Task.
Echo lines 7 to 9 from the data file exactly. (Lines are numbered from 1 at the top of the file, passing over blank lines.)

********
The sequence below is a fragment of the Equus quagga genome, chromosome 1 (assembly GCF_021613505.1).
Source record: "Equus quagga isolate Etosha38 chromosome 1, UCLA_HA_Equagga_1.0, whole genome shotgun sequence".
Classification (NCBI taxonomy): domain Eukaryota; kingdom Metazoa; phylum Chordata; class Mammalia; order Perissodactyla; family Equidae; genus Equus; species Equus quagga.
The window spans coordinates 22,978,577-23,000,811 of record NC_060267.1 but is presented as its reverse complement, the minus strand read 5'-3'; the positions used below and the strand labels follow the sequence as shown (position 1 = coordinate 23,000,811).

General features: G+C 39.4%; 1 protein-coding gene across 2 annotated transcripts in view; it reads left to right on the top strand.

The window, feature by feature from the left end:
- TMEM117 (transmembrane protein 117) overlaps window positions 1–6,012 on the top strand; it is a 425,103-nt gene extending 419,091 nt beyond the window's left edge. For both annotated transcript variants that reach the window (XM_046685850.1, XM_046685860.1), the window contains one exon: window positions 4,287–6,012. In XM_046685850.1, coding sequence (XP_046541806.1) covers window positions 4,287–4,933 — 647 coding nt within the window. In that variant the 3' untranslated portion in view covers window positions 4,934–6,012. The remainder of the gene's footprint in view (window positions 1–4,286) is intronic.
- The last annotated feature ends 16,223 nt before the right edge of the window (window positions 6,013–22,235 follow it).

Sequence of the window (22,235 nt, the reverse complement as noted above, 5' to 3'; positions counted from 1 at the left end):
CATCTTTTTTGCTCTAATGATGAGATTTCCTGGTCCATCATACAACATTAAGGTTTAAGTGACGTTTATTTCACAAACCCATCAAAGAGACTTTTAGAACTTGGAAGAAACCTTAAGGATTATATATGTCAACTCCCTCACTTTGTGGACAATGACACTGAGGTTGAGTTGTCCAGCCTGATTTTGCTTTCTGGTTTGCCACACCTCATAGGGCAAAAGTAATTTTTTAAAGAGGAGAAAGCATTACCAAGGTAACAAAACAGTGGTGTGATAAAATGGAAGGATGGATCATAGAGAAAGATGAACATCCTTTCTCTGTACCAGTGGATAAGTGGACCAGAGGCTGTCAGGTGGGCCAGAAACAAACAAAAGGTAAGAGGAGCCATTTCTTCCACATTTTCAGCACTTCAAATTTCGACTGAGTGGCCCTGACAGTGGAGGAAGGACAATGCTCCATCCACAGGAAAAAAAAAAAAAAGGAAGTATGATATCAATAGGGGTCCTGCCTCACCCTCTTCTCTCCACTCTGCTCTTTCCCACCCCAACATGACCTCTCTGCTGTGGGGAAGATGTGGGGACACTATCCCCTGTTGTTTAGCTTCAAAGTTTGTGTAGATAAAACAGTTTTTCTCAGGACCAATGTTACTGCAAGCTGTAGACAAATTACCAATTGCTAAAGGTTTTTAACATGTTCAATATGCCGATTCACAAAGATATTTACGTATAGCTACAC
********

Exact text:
- TMEM117 (transmembrane protein 117) overlaps window positions 1–6,012 on the top strand; it is a 425,103-nt gene extending 419,091 nt beyond the window's left edge. For both annotated transcript variants that reach the window (XM_046685850.1, XM_046685860.1), the window contains one exon: window positions 4,287–6,012. In XM_046685850.1, coding sequence (XP_046541806.1) covers window positions 4,287–4,933 — 647 coding nt within the window. In that variant the 3' untranslated portion in view covers window positions 4,934–6,012. The remainder of the gene's footprint in view (window positions 1–4,286) is intronic.
- The last annotated feature ends 16,223 nt before the right edge of the window (window positions 6,013–22,235 follow it).

Sequence of the window (22,235 nt, the reverse complement as noted above, 5' to 3'; positions counted from 1 at the left end):